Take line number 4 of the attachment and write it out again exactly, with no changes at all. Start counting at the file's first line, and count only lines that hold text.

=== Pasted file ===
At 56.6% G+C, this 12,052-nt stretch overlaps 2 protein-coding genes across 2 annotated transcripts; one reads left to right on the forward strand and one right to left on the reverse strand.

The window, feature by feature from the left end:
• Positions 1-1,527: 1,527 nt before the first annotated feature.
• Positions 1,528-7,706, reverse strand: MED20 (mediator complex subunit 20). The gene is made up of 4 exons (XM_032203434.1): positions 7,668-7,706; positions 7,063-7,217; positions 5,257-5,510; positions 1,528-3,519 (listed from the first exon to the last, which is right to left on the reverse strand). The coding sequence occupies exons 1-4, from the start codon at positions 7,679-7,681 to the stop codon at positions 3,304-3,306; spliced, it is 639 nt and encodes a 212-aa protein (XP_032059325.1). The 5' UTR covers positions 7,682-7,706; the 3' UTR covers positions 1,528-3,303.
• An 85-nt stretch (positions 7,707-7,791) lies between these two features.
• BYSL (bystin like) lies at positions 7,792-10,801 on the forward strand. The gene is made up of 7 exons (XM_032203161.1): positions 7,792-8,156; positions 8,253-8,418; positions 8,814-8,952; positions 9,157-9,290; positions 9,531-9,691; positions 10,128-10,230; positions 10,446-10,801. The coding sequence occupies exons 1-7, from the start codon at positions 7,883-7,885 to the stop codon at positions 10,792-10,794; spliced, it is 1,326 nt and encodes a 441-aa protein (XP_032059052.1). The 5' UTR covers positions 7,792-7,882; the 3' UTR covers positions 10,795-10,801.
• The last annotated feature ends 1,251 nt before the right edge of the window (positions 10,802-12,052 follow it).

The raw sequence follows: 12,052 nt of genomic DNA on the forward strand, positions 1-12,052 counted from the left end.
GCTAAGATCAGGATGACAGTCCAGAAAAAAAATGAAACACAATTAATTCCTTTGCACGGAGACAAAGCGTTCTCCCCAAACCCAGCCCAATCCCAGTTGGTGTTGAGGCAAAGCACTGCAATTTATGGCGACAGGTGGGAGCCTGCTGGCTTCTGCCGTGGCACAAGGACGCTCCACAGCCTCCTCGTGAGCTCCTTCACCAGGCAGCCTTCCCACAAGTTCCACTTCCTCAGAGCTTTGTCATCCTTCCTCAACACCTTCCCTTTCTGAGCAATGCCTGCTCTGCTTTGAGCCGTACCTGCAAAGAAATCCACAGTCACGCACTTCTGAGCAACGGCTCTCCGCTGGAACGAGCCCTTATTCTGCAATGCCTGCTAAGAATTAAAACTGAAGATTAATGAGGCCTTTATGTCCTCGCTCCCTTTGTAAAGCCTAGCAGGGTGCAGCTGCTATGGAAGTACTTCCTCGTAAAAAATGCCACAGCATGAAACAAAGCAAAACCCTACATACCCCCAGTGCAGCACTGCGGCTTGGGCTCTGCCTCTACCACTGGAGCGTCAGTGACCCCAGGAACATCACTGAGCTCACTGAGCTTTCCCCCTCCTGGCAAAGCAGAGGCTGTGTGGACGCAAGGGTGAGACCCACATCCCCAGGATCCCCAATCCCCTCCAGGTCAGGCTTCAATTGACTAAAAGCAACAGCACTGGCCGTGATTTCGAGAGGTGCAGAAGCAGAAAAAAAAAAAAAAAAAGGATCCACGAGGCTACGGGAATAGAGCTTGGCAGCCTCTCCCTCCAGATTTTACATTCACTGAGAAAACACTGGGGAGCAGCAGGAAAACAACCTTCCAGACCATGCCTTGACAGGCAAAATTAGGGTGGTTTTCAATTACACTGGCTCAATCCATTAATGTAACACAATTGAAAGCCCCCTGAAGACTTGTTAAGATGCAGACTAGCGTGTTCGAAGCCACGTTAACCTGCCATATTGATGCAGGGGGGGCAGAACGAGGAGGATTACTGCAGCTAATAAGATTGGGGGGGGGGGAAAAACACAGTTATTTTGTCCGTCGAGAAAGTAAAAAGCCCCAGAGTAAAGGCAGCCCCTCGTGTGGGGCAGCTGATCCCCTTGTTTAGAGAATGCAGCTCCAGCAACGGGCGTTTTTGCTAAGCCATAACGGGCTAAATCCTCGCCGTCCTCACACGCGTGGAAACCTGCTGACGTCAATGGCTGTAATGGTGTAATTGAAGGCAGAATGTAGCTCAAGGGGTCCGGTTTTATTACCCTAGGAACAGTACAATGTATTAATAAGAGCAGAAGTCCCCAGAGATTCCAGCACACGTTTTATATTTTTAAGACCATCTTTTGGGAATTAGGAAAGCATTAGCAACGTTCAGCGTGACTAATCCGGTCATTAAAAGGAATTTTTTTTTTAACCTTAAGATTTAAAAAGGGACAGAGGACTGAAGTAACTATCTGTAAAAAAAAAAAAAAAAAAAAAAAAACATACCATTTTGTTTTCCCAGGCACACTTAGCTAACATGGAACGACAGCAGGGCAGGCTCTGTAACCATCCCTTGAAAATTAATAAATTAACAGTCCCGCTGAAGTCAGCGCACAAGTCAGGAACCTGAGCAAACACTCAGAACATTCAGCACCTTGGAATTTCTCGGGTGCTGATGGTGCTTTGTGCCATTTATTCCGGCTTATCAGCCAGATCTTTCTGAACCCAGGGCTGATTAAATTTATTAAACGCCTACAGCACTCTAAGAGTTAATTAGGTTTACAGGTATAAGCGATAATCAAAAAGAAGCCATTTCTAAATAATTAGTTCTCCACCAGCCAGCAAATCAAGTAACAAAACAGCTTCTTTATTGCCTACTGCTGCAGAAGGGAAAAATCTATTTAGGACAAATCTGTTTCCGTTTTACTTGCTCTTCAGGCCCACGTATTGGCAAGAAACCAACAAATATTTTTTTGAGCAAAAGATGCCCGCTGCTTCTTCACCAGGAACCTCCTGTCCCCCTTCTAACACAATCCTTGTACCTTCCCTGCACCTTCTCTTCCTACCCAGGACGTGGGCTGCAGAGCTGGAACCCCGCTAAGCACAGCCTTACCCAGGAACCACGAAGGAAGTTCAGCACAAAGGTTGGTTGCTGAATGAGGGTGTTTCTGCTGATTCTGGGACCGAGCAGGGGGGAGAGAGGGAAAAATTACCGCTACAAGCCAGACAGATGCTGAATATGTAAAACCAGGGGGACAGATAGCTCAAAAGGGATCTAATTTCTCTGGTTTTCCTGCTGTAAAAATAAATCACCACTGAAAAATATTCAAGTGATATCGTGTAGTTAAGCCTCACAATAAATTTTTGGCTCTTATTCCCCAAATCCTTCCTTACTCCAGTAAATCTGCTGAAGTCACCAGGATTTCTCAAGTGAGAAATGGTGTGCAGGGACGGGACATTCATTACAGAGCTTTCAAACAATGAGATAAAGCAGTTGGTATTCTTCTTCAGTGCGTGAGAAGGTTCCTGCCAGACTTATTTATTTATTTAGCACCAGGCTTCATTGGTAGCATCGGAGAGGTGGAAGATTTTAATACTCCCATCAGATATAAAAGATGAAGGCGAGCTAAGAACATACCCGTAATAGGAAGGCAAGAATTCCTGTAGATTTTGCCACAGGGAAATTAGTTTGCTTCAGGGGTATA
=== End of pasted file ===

• Positions 1,528-7,706, reverse strand: MED20 (mediator complex subunit 20). The gene is made up of 4 exons (XM_032203434.1): positions 7,668-7,706; positions 7,063-7,217; positions 5,257-5,510; positions 1,528-3,519 (listed from the first exon to the last, which is right to left on the reverse strand). The coding sequence occupies exons 1-4, from the start codon at positions 7,679-7,681 to the stop codon at positions 3,304-3,306; spliced, it is 639 nt and encodes a 212-aa protein (XP_032059325.1). The 5' UTR covers positions 7,682-7,706; the 3' UTR covers positions 1,528-3,303.